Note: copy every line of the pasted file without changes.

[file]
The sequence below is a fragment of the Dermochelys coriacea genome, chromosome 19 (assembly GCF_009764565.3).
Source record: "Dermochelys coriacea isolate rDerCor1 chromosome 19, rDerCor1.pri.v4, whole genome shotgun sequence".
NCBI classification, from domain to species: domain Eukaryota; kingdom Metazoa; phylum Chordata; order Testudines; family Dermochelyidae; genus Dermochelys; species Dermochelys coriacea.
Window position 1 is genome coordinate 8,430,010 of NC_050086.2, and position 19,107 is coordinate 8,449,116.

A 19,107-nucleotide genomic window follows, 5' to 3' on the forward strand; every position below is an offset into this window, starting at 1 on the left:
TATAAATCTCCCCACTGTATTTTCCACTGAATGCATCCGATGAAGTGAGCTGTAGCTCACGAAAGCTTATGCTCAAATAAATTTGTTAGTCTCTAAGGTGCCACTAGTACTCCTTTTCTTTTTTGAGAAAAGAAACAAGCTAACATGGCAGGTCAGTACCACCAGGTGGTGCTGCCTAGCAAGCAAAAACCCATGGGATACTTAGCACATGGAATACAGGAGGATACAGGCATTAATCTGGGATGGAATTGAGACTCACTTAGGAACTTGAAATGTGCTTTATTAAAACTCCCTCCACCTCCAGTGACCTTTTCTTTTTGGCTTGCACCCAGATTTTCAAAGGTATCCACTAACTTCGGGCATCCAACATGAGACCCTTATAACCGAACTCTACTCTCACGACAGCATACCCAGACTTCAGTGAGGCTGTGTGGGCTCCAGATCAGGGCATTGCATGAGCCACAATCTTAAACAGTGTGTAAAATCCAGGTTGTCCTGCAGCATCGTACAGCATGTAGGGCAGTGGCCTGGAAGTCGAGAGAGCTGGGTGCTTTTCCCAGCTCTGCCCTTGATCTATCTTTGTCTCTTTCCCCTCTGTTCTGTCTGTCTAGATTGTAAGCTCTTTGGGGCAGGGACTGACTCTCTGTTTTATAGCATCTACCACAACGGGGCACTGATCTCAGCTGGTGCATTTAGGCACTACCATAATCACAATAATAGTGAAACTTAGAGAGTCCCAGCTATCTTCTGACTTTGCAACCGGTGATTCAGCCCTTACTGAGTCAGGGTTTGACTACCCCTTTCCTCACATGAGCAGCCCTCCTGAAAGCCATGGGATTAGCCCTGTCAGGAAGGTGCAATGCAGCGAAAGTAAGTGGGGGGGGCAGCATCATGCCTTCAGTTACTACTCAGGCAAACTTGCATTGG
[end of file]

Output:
The sequence below is a fragment of the Dermochelys coriacea genome, chromosome 19 (assembly GCF_009764565.3).
Source record: "Dermochelys coriacea isolate rDerCor1 chromosome 19, rDerCor1.pri.v4, whole genome shotgun sequence".
NCBI classification, from domain to species: domain Eukaryota; kingdom Metazoa; phylum Chordata; order Testudines; family Dermochelyidae; genus Dermochelys; species Dermochelys coriacea.
Window position 1 is genome coordinate 8,430,010 of NC_050086.2, and position 19,107 is coordinate 8,449,116.

A 19,107-nucleotide genomic window follows, 5' to 3' on the forward strand; every position below is an offset into this window, starting at 1 on the left:
TATAAATCTCCCCACTGTATTTTCCACTGAATGCATCCGATGAAGTGAGCTGTAGCTCACGAAAGCTTATGCTCAAATAAATTTGTTAGTCTCTAAGGTGCCACTAGTACTCCTTTTCTTTTTTGAGAAAAGAAACAAGCTAACATGGCAGGTCAGTACCACCAGGTGGTGCTGCCTAGCAAGCAAAAACCCATGGGATACTTAGCACATGGAATACAGGAGGATACAGGCATTAATCTGGGATGGAATTGAGACTCACTTAGGAACTTGAAATGTGCTTTATTAAAACTCCCTCCACCTCCAGTGACCTTTTCTTTTTGGCTTGCACCCAGATTTTCAAAGGTATCCACTAACTTCGGGCATCCAACATGAGACCCTTATAACCGAACTCTACTCTCACGACAGCATACCCAGACTTCAGTGAGGCTGTGTGGGCTCCAGATCAGGGCATTGCATGAGCCACAATCTTAAACAGTGTGTAAAATCCAGGTTGTCCTGCAGCATCGTACAGCATGTAGGGCAGTGGCCTGGAAGTCGAGAGAGCTGGGTGCTTTTCCCAGCTCTGCCCTTGATCTATCTTTGTCTCTTTCCCCTCTGTTCTGTCTGTCTAGATTGTAAGCTCTTTGGGGCAGGGACTGACTCTCTGTTTTATAGCATCTACCACAACGGGGCACTGATCTCAGCTGGTGCATTTAGGCACTACCATAATCACAATAATAGTGAAACTTAGAGAGTCCCAGCTATCTTCTGACTTTGCAACCGGTGATTCAGCCCTTACTGAGTCAGGGTTTGACTACCCCTTTCCTCACATGAGCAGCCCTCCTGAAAGCCATGGGATTAGCCCTGTCAGGAAGGTGCAATGCAGCGAAAGTAAGTGGGGGGGGCAGCATCATGCCTTCAGTTACTACTCAGGCAAACTTGCATTGG